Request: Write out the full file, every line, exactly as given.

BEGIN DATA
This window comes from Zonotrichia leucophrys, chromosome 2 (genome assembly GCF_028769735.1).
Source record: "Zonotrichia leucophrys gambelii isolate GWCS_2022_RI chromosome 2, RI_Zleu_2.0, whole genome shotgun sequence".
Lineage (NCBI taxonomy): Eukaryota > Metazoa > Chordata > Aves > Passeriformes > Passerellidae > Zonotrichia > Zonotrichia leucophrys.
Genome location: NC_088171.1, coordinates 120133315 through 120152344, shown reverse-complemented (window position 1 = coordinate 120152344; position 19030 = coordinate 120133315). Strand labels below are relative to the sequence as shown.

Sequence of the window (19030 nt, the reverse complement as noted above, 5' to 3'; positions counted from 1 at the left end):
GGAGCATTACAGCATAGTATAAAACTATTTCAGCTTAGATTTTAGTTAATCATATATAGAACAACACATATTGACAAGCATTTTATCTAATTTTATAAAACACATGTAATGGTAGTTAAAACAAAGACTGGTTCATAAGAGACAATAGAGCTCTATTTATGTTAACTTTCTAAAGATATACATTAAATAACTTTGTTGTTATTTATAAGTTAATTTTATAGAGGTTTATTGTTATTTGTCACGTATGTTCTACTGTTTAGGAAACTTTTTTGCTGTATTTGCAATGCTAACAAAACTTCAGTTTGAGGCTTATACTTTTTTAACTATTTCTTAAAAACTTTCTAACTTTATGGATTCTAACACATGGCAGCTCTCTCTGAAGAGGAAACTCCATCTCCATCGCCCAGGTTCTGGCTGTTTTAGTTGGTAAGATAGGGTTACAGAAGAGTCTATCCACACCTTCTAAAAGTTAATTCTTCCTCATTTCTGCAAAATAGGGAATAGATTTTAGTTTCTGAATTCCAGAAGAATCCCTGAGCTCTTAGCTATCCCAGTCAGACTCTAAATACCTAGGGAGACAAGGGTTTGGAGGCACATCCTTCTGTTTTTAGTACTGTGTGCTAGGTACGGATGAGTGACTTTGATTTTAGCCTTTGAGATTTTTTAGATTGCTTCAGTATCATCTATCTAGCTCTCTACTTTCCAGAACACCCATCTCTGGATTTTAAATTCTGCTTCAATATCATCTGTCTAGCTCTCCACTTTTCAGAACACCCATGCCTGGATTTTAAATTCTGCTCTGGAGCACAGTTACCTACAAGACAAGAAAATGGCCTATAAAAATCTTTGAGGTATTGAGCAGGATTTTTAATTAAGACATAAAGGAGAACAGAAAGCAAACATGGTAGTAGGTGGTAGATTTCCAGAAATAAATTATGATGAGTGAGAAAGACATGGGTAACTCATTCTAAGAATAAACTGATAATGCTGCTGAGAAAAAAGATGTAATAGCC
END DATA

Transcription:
This window comes from Zonotrichia leucophrys, chromosome 2 (genome assembly GCF_028769735.1).
Source record: "Zonotrichia leucophrys gambelii isolate GWCS_2022_RI chromosome 2, RI_Zleu_2.0, whole genome shotgun sequence".
Lineage (NCBI taxonomy): Eukaryota > Metazoa > Chordata > Aves > Passeriformes > Passerellidae > Zonotrichia > Zonotrichia leucophrys.
Genome location: NC_088171.1, coordinates 120133315 through 120152344, shown reverse-complemented (window position 1 = coordinate 120152344; position 19030 = coordinate 120133315). Strand labels below are relative to the sequence as shown.

Sequence of the window (19030 nt, the reverse complement as noted above, 5' to 3'; positions counted from 1 at the left end):
GGAGCATTACAGCATAGTATAAAACTATTTCAGCTTAGATTTTAGTTAATCATATATAGAACAACACATATTGACAAGCATTTTATCTAATTTTATAAAACACATGTAATGGTAGTTAAAACAAAGACTGGTTCATAAGAGACAATAGAGCTCTATTTATGTTAACTTTCTAAAGATATACATTAAATAACTTTGTTGTTATTTATAAGTTAATTTTATAGAGGTTTATTGTTATTTGTCACGTATGTTCTACTGTTTAGGAAACTTTTTTGCTGTATTTGCAATGCTAACAAAACTTCAGTTTGAGGCTTATACTTTTTTAACTATTTCTTAAAAACTTTCTAACTTTATGGATTCTAACACATGGCAGCTCTCTCTGAAGAGGAAACTCCATCTCCATCGCCCAGGTTCTGGCTGTTTTAGTTGGTAAGATAGGGTTACAGAAGAGTCTATCCACACCTTCTAAAAGTTAATTCTTCCTCATTTCTGCAAAATAGGGAATAGATTTTAGTTTCTGAATTCCAGAAGAATCCCTGAGCTCTTAGCTATCCCAGTCAGACTCTAAATACCTAGGGAGACAAGGGTTTGGAGGCACATCCTTCTGTTTTTAGTACTGTGTGCTAGGTACGGATGAGTGACTTTGATTTTAGCCTTTGAGATTTTTTAGATTGCTTCAGTATCATCTATCTAGCTCTCTACTTTCCAGAACACCCATCTCTGGATTTTAAATTCTGCTTCAATATCATCTGTCTAGCTCTCCACTTTTCAGAACACCCATGCCTGGATTTTAAATTCTGCTCTGGAGCACAGTTACCTACAAGACAAGAAAATGGCCTATAAAAATCTTTGAGGTATTGAGCAGGATTTTTAATTAAGACATAAAGGAGAACAGAAAGCAAACATGGTAGTAGGTGGTAGATTTCCAGAAATAAATTATGATGAGTGAGAAAGACATGGGTAACTCATTCTAAGAATAAACTGATAATGCTGCTGAGAAAAAAGATGTAATAGCC